Allaboutwriting’s Essential Scriptwriting: The Scene is an intensive one-day
exploration of scenes as the basic building blocks of television – or indeed, any –
Compelling and effective scenes lie at the heart of successful television drama. This
course looks at what makes scenes work – and how you can write them.
We’ve built the course around a series of exercises that challenge participants to
write three increasingly complex scenes.
We outline the specific demands and constraints of writing for television, before
showing the writer’s role in the collaborative process. The writer’s job on a typical
daily drama is to interpret in dramatic form the story that the team’s story-liners
have dreamt up.
We show how to structure a scene, how to animate it, and how to bring the
characters to life through what they do and say.
By the end of the course, you’ll have learned to avoid the pitfalls, and to write
compelling and memorable scenes.
Why should you do the course?
• To master a skill absolutely fundamental to dramatic writing of all sorts
• To hone your scriptwriting skills
• You need to write compelling and convincing scenes for your script to
Who will benefit?
• Anyone who wants to understand the nuts and bolts of TV drama
• Junior writers working on soaps or television dramas
• Anyone who wants to break into the world of television drama
• Aspirant screenplay writers
• Even writers of fiction and creative non-fiction will find an understanding of
scenes an immense benefit to their writing
Allaboutwriting’s one-day course, Essential Scriptwriting: The Scene,
introduces participants to the central importance of scenes in drama. Our focus is on
the demands and challenges of television drama, but the skills we’ll help develop are
of practical use to all story writers.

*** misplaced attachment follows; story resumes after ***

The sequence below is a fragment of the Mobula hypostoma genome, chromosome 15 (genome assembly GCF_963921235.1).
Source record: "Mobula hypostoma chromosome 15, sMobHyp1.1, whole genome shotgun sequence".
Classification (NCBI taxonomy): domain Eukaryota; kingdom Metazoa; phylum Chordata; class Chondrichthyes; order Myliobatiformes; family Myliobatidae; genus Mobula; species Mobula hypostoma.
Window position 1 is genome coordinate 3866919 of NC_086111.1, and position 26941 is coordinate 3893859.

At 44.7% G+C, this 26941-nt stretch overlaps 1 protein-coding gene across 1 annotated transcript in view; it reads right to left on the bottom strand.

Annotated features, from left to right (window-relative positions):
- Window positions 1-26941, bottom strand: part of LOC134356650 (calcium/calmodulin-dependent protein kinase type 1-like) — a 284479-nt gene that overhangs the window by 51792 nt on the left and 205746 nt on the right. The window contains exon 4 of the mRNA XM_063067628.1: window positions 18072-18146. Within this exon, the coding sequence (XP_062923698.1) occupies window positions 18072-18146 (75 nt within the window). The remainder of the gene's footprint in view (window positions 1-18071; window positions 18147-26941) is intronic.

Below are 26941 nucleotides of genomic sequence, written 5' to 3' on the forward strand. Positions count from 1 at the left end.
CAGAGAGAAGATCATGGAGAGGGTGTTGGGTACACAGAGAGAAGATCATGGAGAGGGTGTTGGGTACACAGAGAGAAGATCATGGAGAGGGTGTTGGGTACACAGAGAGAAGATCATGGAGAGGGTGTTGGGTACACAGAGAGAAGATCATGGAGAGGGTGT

We explore the need to
• Know your characters
• Know the world of your characters
• Know your audience
• Know your story
And then, without further ado or explanation supply you with a typical television
scene “breakdown’ and challenge you to write the first of three scenes.
We view a number of dramatic scenes drawn from some of the best television dramas
of the last few decades, then analyse what the components of a great scene are.
• The characters
• The story
• The structure
• The business
• The dialogue
And then present you with a second challenge – a more complex scene which you
will write bearing all the points we have made in mind.
We focus in our final session on dialogue writing, and start by viewing a few scenes
distinguished by the excellence of their dialogue. We explore the attributes of fine
and compelling dialogue:
• How to write in character
• How to write efficient and effective dialogue
• How to suggest sub-text
• How to write convincing dialogue that borrows from, but is not a slavish
imitation of, real dialogue.
And we end with a final challenge: to write a scene in which dialogue is all-
Throughout the day, we’ll give kind but honest feedback on the scenes participants
Date: 9 June 2012
Time: 9h00 to 16h00
Venue: Parkview, Johannesburg.
COST AND BOOKING DETAILS
Cost: R1250 which includes lunch and teas
For more information and to book your place please e-mail